Hughes, J (ed), The Journal and Letters of Elizabeth Macarthur 1789-1798, Historic Houses Trust NSW, Sydney, 1984.

Macarthur Onslow, S, The Macarthurs of Camden, Rigby, Adelaide, 1973.

Pascoe, B, Convincing Ground: Learning to fall in love with your country, Aboriginal Studies Press, Canberra, 2007.

Rees, S, The Floating Brothel, Hodder, Sydney, 2001.

Roberts, B (ed), Miss D & Miss N: an extraordinary partnership, Australian Scholarly Publishing with the State Library of Victoria, Melbourne, 2009.

Walsh, D (ed), The Admiral’s Wife: Mrs Phillip Parker King, The Hawthorne Press, Melbourne, 1967.

Annabella Boswell’s Journal

Australian Women Writers Gen 1 Week 15-21 Jan. 2018

Annabella Boswells Journal

Annabella Alexandrina Campbell Innes “was born at Yarrows, near Bathurst in New South Wales in 1826, in September, which in that favoured land is a sweet spring month, when all nature is fresh and gay.”

Her father George, an eighth son then aged 20, had come out to NSW from Scotland with his older brother, Captain (later Major) Archibald Innes, 3rd Buffs, in 1823 and almost immediately took up grants  of land at Winburndale Creek (“Yarrows”) and further north, a cattle station, “Glen Alice”, in mountainous and nearly inaccessible country near Capertee (then called Capita), maybe 200 km northwest of Sydney.

In November 1825 George married Georgianna “Moorshead, née Campbell” (which implies she was a young widow), also a Scot, in St John’s, Paramatta. “Miss E. Macarthur, of Elizabeth Farm, was one of the bridesmaids”. Ten months later Annabella was born.

At a young age, Annabella began keeping journals, and when later she married Patrick Douglas Boswell of Garrallan – a distant relative of the biographer – and then moved back home with him after he inherited the family estates in Scotland, she rewrote them for her children, according to the Publisher’s Note, as Early Recollections and Gleanings, from an old Journal. It is possible this was an intermediate stage as, according to the ADB

Some Recollections of My Early Days (1908) was republished as Annabella Boswell’s Journal (Sydney, 1965 and reprinted 1981 and 1993). Her vivid account of colonial life, Further Recollections of My Early Days in Australia (1911), was republished as Annabella Boswell’s Other Journal (Canberra, 1992).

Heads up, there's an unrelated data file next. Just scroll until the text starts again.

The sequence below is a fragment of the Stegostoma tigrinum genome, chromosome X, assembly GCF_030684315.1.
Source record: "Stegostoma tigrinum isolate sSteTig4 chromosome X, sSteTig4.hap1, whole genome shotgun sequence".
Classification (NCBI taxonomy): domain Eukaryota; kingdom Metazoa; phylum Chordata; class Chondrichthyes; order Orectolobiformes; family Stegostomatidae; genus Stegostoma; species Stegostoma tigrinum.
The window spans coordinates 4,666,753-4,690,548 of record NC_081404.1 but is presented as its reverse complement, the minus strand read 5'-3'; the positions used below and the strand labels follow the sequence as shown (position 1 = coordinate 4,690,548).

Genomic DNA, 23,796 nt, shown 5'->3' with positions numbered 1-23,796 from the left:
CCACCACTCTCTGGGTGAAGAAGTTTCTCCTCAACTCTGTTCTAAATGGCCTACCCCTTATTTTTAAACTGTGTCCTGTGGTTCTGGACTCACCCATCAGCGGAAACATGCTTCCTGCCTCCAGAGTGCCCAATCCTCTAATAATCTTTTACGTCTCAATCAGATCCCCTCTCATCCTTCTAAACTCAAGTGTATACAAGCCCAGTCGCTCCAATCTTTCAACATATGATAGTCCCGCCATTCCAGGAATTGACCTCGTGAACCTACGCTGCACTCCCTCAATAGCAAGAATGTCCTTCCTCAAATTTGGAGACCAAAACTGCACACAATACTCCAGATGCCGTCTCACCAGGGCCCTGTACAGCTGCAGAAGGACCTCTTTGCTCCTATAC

This implies her writings were polished up again for the general public in 1908 and 1911 when Annabella Boswell was in her eighties (Later she writes that she is looking back 60 years which would be about right). She died at Garrallan in 1914.

Annabella writes that the family left Yarrows while she was an infant. It’s not clear where they lived for the next few years, but in 1834 they moved to Capertee and Annabella found herself “settled at school in Bridge Street, Sydney, under the care of Mrs Evans and her friend and partner, Miss Ferris. Mr Evans had a large bookseller’s and we occupied the rest of the house”.

At Easter the Tank Stream flooded Bridge Street and Annabella was sent to the Macleays. He was Colonial Secretary and her uncle, Major Innes’, father-in-law. Annabella remembers a dinner party where she was “much noticed by Mrs Sturt, afterwards Lady Sturt, wife of Captain Charles Sturt, who was then absent with an exploring party near the Murrumbidgee River.”

After a year at Mrs Evans’ Annabella’s father took her home to Glen Alice where she and her siblings were schooled by governesses. They seemed to have had an active social life with weddings and dances. In this context she mentions Ann Macarthur who MST tells me must be a daughter of Hannibal, John Macarthur’s nephew, and from the 1830s on, a member of the NSW Legislative Council.

Throughout, Annabelle and her family move almost entirely within the Scots community. A Presbyterian minister who includes Capertee in his rounds gives his service in Gaelic, and they have a shepherd who speaks only Gaelic. Even when Annabelle is being taught the kings of England, she begins at the Stuarts!